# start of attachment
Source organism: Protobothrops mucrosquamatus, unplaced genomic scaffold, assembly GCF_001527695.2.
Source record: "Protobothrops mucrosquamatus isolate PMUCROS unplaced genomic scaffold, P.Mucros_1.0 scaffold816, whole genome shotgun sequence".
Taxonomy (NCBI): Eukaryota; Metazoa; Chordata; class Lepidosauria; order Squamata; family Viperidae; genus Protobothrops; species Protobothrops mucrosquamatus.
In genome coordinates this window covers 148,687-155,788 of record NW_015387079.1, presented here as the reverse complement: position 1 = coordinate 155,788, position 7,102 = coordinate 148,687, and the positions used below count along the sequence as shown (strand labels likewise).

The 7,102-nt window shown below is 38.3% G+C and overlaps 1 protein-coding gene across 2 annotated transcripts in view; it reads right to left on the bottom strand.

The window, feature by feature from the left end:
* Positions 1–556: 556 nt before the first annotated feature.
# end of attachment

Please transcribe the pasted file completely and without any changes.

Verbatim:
Source organism: Protobothrops mucrosquamatus, unplaced genomic scaffold, assembly GCF_001527695.2.
Source record: "Protobothrops mucrosquamatus isolate PMUCROS unplaced genomic scaffold, P.Mucros_1.0 scaffold816, whole genome shotgun sequence".
Taxonomy (NCBI): Eukaryota; Metazoa; Chordata; class Lepidosauria; order Squamata; family Viperidae; genus Protobothrops; species Protobothrops mucrosquamatus.
In genome coordinates this window covers 148,687-155,788 of record NW_015387079.1, presented here as the reverse complement: position 1 = coordinate 155,788, position 7,102 = coordinate 148,687, and the positions used below count along the sequence as shown (strand labels likewise).

The 7,102-nt window shown below is 38.3% G+C and overlaps 1 protein-coding gene across 2 annotated transcripts in view; it reads right to left on the bottom strand.

The window, feature by feature from the left end:
* Positions 1–556: 556 nt before the first annotated feature.